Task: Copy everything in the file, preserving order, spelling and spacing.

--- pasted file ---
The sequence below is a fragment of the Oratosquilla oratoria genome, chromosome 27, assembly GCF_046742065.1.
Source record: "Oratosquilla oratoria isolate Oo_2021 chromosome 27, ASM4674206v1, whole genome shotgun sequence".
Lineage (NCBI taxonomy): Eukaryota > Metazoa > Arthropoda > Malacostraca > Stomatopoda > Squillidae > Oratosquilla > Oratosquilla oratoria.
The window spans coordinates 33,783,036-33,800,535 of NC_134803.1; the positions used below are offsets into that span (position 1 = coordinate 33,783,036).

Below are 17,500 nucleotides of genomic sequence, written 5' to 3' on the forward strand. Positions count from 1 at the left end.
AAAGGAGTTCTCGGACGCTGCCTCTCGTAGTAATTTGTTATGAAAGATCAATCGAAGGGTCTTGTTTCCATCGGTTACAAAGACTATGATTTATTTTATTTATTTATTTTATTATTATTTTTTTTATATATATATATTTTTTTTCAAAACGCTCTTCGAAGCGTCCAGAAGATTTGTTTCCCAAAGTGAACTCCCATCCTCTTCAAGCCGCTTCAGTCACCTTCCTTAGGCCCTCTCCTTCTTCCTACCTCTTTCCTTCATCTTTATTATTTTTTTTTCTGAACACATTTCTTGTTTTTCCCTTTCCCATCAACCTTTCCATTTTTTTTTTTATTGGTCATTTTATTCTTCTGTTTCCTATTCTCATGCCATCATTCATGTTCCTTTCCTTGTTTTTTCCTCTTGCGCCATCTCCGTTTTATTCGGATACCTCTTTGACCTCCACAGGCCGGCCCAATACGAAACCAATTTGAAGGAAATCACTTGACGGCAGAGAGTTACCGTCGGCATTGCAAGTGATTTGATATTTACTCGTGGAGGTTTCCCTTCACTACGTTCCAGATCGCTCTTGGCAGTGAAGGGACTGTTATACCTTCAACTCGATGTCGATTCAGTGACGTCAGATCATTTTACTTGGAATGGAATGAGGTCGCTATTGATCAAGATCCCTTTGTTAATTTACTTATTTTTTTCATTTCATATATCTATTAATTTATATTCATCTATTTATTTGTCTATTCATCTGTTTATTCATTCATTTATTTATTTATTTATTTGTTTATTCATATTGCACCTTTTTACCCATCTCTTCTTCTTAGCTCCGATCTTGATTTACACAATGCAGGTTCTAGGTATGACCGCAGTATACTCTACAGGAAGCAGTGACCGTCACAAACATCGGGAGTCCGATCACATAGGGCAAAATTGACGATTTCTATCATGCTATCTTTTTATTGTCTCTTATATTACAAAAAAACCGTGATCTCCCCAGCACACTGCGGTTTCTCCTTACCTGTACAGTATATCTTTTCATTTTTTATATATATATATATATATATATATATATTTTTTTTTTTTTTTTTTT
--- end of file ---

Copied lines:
The sequence below is a fragment of the Oratosquilla oratoria genome, chromosome 27, assembly GCF_046742065.1.
Source record: "Oratosquilla oratoria isolate Oo_2021 chromosome 27, ASM4674206v1, whole genome shotgun sequence".
Lineage (NCBI taxonomy): Eukaryota > Metazoa > Arthropoda > Malacostraca > Stomatopoda > Squillidae > Oratosquilla > Oratosquilla oratoria.
The window spans coordinates 33,783,036-33,800,535 of NC_134803.1; the positions used below are offsets into that span (position 1 = coordinate 33,783,036).

Below are 17,500 nucleotides of genomic sequence, written 5' to 3' on the forward strand. Positions count from 1 at the left end.
AAAGGAGTTCTCGGACGCTGCCTCTCGTAGTAATTTGTTATGAAAGATCAATCGAAGGGTCTTGTTTCCATCGGTTACAAAGACTATGATTTATTTTATTTATTTATTTTATTATTATTTTTTTTATATATATATATTTTTTTTCAAAACGCTCTTCGAAGCGTCCAGAAGATTTGTTTCCCAAAGTGAACTCCCATCCTCTTCAAGCCGCTTCAGTCACCTTCCTTAGGCCCTCTCCTTCTTCCTACCTCTTTCCTTCATCTTTATTATTTTTTTTTCTGAACACATTTCTTGTTTTTCCCTTTCCCATCAACCTTTCCATTTTTTTTTTTATTGGTCATTTTATTCTTCTGTTTCCTATTCTCATGCCATCATTCATGTTCCTTTCCTTGTTTTTTCCTCTTGCGCCATCTCCGTTTTATTCGGATACCTCTTTGACCTCCACAGGCCGGCCCAATACGAAACCAATTTGAAGGAAATCACTTGACGGCAGAGAGTTACCGTCGGCATTGCAAGTGATTTGATATTTACTCGTGGAGGTTTCCCTTCACTACGTTCCAGATCGCTCTTGGCAGTGAAGGGACTGTTATACCTTCAACTCGATGTCGATTCAGTGACGTCAGATCATTTTACTTGGAATGGAATGAGGTCGCTATTGATCAAGATCCCTTTGTTAATTTACTTATTTTTTTCATTTCATATATCTATTAATTTATATTCATCTATTTATTTGTCTATTCATCTGTTTATTCATTCATTTATTTATTTATTTATTTGTTTATTCATATTGCACCTTTTTACCCATCTCTTCTTCTTAGCTCCGATCTTGATTTACACAATGCAGGTTCTAGGTATGACCGCAGTATACTCTACAGGAAGCAGTGACCGTCACAAACATCGGGAGTCCGATCACATAGGGCAAAATTGACGATTTCTATCATGCTATCTTTTTATTGTCTCTTATATTACAAAAAAACCGTGATCTCCCCAGCACACTGCGGTTTCTCCTTACCTGTACAGTATATCTTTTCATTTTTTATATATATATATATATATATATATATATTTTTTTTTTTTTTTTTTT